While \(E_n\) is not an iterated wreath product, it does satisfy the following selfsimilarity property: the action of \(E_n\) on the subtree of height \(n1\) stemming from any fixed vertex at level 1 is isomorphic to \(E_{n1}\). This selfsimilarity is a property of geometric iterated monodromy groups [11, Prop. 6.4.2], and \(E_n\) is such a group by Corollary 1.3.
Odoni [13] has shown that descriptions of iterated Galois groups of this sort give rise to applications on the density of prime divisors in certain dynamically defined sequences. (See also [5, 9, 10].) More precisely, after counting elements of \(E_n\) that fix a leaf of the tree \(T_n\), we have the following arithmetic application.
Theorem 1.4
Our choice of the polynomial \(f(z) = 2z^3 + 3z^2\) was originally motivated by the following conjecture of Faber and Voloch [3].
Conjecture 1.5
(Newton Approximation fails for 100% of primes) Let g be a polynomial of degree \(d \ge 2\) with coefficients in a number field K and let \(y_0 \in K\). Define the Newton map \(N(z) = z  g(z) / g'(z)\) and, for each \(n \ge 0 \), set \(y_{n+1} = N(y_n)\). Assume the Newton approximation sequence \((y_n)\) is not eventually periodic. Let \(C(K, g, y_0)\) be the set of primes \(\mathfrak {P}\) of K for which \((y_n)\) converges in the completion \(K_{\mathfrak {P}}\) to a root of f. Then the natural density of the set \(C(K, g, y_0)\) is zero.
Faber and Voloch showed that Conjecture 1.5 holds for any polynomial g with at most 2 distinct roots. Thus, the first nontrivial case of the conjecture is a separable cubic polynomial. For reasons explained in [3, Cor. 1.2], the simplest such cubic polynomial is \(g(z) = z^3  z\), whose associated Newton map turns out to be conjugate to our polynomial \(f(z) = 2z^3 + 3z^2\). Our results therefore yield a proof of the first nontrivial case of the Faber–Voloch conjecture:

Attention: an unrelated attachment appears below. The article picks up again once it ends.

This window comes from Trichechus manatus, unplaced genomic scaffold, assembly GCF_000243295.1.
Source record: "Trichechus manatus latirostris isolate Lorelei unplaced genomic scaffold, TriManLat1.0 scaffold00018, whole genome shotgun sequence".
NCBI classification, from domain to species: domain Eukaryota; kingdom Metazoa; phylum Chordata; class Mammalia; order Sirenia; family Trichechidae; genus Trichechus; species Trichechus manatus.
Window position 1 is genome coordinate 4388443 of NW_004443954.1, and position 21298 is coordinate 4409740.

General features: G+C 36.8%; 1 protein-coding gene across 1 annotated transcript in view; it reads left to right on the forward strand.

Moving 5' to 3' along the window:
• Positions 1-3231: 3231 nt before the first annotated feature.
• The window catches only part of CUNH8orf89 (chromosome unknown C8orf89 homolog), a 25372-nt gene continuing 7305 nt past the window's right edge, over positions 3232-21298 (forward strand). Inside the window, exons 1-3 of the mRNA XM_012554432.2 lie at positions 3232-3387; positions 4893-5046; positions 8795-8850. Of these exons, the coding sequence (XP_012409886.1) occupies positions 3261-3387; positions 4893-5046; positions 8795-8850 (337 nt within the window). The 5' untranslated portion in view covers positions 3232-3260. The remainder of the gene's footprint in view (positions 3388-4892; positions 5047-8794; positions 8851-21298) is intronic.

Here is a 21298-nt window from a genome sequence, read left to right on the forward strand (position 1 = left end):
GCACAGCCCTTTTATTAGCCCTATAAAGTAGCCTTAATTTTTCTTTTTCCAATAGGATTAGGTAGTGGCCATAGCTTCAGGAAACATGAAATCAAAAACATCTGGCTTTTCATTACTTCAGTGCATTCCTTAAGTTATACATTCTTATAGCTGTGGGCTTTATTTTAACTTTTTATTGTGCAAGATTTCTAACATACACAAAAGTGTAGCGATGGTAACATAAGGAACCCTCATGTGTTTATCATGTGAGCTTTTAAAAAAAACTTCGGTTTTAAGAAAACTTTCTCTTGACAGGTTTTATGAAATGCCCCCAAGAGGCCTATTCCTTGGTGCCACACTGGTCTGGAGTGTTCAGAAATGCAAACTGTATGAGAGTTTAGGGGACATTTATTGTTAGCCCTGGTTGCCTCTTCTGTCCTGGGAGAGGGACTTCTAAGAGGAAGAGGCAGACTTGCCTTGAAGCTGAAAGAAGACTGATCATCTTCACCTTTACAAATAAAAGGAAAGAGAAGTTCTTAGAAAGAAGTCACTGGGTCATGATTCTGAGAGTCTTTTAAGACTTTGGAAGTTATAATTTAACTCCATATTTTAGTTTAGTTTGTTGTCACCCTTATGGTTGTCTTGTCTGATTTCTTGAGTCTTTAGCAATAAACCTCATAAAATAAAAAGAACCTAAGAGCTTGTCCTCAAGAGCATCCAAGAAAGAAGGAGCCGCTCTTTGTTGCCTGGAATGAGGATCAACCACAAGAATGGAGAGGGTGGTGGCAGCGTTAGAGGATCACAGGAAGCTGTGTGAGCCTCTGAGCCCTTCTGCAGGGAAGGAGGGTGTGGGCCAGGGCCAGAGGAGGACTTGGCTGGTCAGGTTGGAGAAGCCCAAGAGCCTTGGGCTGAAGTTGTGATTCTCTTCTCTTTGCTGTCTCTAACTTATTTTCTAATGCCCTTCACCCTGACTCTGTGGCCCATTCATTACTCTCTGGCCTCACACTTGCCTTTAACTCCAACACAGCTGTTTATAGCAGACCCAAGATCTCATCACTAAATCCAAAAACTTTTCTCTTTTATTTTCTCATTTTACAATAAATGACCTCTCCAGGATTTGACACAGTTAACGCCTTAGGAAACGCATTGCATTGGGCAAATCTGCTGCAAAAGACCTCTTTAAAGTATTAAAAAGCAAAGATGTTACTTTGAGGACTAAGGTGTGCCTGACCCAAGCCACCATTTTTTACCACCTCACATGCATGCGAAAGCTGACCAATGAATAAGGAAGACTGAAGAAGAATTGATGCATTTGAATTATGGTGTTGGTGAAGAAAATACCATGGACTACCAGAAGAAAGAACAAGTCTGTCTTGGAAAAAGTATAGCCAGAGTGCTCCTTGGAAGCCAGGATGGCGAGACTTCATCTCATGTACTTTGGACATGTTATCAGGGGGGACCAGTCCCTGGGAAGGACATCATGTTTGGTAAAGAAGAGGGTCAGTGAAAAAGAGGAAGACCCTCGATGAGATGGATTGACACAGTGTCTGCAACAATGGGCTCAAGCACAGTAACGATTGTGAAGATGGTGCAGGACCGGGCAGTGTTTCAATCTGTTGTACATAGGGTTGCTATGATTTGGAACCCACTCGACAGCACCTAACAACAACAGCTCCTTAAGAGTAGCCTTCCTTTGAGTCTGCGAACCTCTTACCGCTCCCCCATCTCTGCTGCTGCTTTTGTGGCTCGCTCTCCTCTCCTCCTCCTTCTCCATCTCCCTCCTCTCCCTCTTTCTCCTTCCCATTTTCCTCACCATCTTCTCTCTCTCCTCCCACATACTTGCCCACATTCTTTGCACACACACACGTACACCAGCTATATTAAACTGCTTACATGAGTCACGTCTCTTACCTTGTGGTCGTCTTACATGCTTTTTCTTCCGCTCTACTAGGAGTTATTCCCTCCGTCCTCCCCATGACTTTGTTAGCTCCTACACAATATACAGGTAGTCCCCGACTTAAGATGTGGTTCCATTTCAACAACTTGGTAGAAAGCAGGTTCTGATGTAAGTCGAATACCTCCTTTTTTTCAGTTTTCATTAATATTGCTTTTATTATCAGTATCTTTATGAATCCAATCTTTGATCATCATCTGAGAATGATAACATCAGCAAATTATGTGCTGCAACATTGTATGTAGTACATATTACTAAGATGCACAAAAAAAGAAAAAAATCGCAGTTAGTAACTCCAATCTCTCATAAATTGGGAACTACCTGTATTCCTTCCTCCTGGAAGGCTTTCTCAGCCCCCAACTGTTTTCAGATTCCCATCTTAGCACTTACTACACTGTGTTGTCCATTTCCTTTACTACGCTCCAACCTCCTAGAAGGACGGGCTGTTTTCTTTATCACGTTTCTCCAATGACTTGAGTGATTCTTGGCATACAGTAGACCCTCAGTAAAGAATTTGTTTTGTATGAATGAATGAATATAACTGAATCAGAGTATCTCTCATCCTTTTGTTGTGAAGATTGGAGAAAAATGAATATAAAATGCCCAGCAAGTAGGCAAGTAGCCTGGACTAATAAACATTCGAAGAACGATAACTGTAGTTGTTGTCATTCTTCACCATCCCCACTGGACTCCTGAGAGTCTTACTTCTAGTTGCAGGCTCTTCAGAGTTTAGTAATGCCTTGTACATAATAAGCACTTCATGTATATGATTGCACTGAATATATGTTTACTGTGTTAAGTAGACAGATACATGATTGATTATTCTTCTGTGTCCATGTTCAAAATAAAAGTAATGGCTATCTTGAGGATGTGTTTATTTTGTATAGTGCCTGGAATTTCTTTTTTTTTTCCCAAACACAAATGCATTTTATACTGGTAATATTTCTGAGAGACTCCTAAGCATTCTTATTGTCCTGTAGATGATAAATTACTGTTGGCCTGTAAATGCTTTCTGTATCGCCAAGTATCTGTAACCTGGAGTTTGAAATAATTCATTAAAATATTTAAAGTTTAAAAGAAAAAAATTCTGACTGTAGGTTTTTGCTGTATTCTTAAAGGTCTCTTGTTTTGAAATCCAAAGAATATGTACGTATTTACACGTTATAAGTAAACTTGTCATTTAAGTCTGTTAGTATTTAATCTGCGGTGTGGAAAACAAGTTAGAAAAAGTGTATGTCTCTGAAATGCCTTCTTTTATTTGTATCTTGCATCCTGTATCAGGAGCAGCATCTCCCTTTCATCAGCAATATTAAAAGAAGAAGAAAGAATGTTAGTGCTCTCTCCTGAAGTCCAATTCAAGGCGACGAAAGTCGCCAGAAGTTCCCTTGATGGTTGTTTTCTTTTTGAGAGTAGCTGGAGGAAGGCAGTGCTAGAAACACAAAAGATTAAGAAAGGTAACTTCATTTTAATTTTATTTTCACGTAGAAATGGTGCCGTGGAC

Theorem 1.6
Let K be a number field for which there exists an unramified prime over 2 and over 3. Let \(g(z) = z^3  z\). Choose \(y_0 \in K\) such that the Newton iteration sequence \(y_i = N^i(y_0)\) does not encounter a root of g. Then the set of primes \(\mathfrak {P}\) of K for which the Newton sequence \((y_i)\) converges in \(K_\mathfrak {P}\) to a root of g has natural density zero.
The first and third authors, in collaboration with several others, obtained a weak form of Theorem 1.6 for a wide class of polynomials [1, Thm. 4.6]. More precisely, they showed that the density of primes as in the theorem has natural density strictly less than one.
The outline of the paper is as follows. In Sect. 2, we will define and discuss the group \(E_n\) and compute the Hausdorff dimension of Eq. (1). We will then prove the rest of Theorem 1.1 in Sect. 3. Next, we consider the case that K is the field of rational functions \({\bar{\mathbb {Q}}}(t)\), proving Corollary 1.3 in Sect. 4. In Sect. 5, we compute the proportion of elements of \(E_n\) that fix at least one leaf of the tree \(T_n\), and in Sect. 6, we prove Theorems 1.4 and 1.6.
2 Tree automorphisms

The level of a vertex is its distance from the root.

A vertex at level i is given a label \((\ell _1, \ldots , \ell _i)\), where \(\ell _j \in \{1,2,3\}\). The root is given the empty label ().

No two vertices at the same level have the same label.